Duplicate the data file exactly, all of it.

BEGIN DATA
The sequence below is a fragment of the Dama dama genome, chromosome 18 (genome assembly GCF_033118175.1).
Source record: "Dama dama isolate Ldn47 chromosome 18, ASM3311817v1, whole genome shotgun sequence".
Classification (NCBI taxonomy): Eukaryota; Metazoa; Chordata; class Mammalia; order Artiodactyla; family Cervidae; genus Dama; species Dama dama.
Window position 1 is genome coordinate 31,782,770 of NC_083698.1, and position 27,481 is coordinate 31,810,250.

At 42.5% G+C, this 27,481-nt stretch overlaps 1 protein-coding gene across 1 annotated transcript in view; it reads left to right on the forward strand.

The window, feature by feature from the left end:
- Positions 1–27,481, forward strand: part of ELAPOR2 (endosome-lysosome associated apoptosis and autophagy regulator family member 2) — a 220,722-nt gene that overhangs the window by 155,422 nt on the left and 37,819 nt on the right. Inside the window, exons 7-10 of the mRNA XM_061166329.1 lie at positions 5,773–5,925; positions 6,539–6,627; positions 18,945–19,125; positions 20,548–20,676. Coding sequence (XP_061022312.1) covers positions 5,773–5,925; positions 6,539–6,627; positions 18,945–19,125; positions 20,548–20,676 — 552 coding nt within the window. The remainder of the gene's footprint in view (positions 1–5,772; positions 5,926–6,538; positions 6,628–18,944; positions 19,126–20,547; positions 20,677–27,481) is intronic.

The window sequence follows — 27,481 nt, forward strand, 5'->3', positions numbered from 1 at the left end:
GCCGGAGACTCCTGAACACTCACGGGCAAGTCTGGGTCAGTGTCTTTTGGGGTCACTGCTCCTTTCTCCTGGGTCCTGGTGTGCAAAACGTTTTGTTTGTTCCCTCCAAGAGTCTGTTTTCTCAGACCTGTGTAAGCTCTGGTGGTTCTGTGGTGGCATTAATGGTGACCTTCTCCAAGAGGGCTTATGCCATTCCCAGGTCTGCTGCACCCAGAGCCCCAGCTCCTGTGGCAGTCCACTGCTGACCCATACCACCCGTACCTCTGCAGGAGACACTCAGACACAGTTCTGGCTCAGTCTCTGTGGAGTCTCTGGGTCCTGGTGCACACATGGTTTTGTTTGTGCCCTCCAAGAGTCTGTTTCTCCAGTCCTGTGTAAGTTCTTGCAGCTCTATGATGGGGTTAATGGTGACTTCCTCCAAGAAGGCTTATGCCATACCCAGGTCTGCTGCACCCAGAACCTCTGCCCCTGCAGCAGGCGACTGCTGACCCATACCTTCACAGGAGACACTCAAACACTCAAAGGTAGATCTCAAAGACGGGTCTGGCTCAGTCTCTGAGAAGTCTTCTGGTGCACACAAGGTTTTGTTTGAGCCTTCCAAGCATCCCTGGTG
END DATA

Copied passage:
The sequence below is a fragment of the Dama dama genome, chromosome 18 (genome assembly GCF_033118175.1).
Source record: "Dama dama isolate Ldn47 chromosome 18, ASM3311817v1, whole genome shotgun sequence".
Classification (NCBI taxonomy): Eukaryota; Metazoa; Chordata; class Mammalia; order Artiodactyla; family Cervidae; genus Dama; species Dama dama.
Window position 1 is genome coordinate 31,782,770 of NC_083698.1, and position 27,481 is coordinate 31,810,250.

At 42.5% G+C, this 27,481-nt stretch overlaps 1 protein-coding gene across 1 annotated transcript in view; it reads left to right on the forward strand.

The window, feature by feature from the left end:
- Positions 1–27,481, forward strand: part of ELAPOR2 (endosome-lysosome associated apoptosis and autophagy regulator family member 2) — a 220,722-nt gene that overhangs the window by 155,422 nt on the left and 37,819 nt on the right. Inside the window, exons 7-10 of the mRNA XM_061166329.1 lie at positions 5,773–5,925; positions 6,539–6,627; positions 18,945–19,125; positions 20,548–20,676. Coding sequence (XP_061022312.1) covers positions 5,773–5,925; positions 6,539–6,627; positions 18,945–19,125; positions 20,548–20,676 — 552 coding nt within the window. The remainder of the gene's footprint in view (positions 1–5,772; positions 5,926–6,538; positions 6,628–18,944; positions 19,126–20,547; positions 20,677–27,481) is intronic.

The window sequence follows — 27,481 nt, forward strand, 5'->3', positions numbered from 1 at the left end:
GCCGGAGACTCCTGAACACTCACGGGCAAGTCTGGGTCAGTGTCTTTTGGGGTCACTGCTCCTTTCTCCTGGGTCCTGGTGTGCAAAACGTTTTGTTTGTTCCCTCCAAGAGTCTGTTTTCTCAGACCTGTGTAAGCTCTGGTGGTTCTGTGGTGGCATTAATGGTGACCTTCTCCAAGAGGGCTTATGCCATTCCCAGGTCTGCTGCACCCAGAGCCCCAGCTCCTGTGGCAGTCCACTGCTGACCCATACCACCCGTACCTCTGCAGGAGACACTCAGACACAGTTCTGGCTCAGTCTCTGTGGAGTCTCTGGGTCCTGGTGCACACATGGTTTTGTTTGTGCCCTCCAAGAGTCTGTTTCTCCAGTCCTGTGTAAGTTCTTGCAGCTCTATGATGGGGTTAATGGTGACTTCCTCCAAGAAGGCTTATGCCATACCCAGGTCTGCTGCACCCAGAACCTCTGCCCCTGCAGCAGGCGACTGCTGACCCATACCTTCACAGGAGACACTCAAACACTCAAAGGTAGATCTCAAAGACGGGTCTGGCTCAGTCTCTGAGAAGTCTTCTGGTGCACACAAGGTTTTGTTTGAGCCTTCCAAGCATCCCTGGTG